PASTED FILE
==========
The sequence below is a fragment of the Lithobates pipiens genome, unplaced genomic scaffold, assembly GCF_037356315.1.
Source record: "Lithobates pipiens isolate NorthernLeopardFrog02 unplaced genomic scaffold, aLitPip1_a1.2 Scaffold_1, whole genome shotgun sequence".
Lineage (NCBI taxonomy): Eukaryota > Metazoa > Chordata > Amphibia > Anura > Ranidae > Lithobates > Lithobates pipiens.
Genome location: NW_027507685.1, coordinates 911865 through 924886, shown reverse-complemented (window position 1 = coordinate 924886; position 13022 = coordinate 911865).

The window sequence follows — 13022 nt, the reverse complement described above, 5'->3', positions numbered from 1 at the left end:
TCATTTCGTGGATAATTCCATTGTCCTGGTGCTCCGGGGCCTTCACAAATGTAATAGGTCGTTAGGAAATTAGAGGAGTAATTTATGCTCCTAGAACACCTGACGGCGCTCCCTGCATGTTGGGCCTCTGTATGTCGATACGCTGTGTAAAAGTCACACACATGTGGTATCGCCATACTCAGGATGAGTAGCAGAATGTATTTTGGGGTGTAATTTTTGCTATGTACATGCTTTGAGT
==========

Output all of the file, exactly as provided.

The sequence below is a fragment of the Lithobates pipiens genome, unplaced genomic scaffold, assembly GCF_037356315.1.
Source record: "Lithobates pipiens isolate NorthernLeopardFrog02 unplaced genomic scaffold, aLitPip1_a1.2 Scaffold_1, whole genome shotgun sequence".
Lineage (NCBI taxonomy): Eukaryota > Metazoa > Chordata > Amphibia > Anura > Ranidae > Lithobates > Lithobates pipiens.
Genome location: NW_027507685.1, coordinates 911865 through 924886, shown reverse-complemented (window position 1 = coordinate 924886; position 13022 = coordinate 911865).

The window sequence follows — 13022 nt, the reverse complement described above, 5'->3', positions numbered from 1 at the left end:
TCATTTCGTGGATAATTCCATTGTCCTGGTGCTCCGGGGCCTTCACAAATGTAATAGGTCGTTAGGAAATTAGAGGAGTAATTTATGCTCCTAGAACACCTGACGGCGCTCCCTGCATGTTGGGCCTCTGTATGTCGATACGCTGTGTAAAAGTCACACACATGTGGTATCGCCATACTCAGGATGAGTAGCAGAATGTATTTTGGGGTGTAATTTTTGCTATGTACATGCTTTGAGT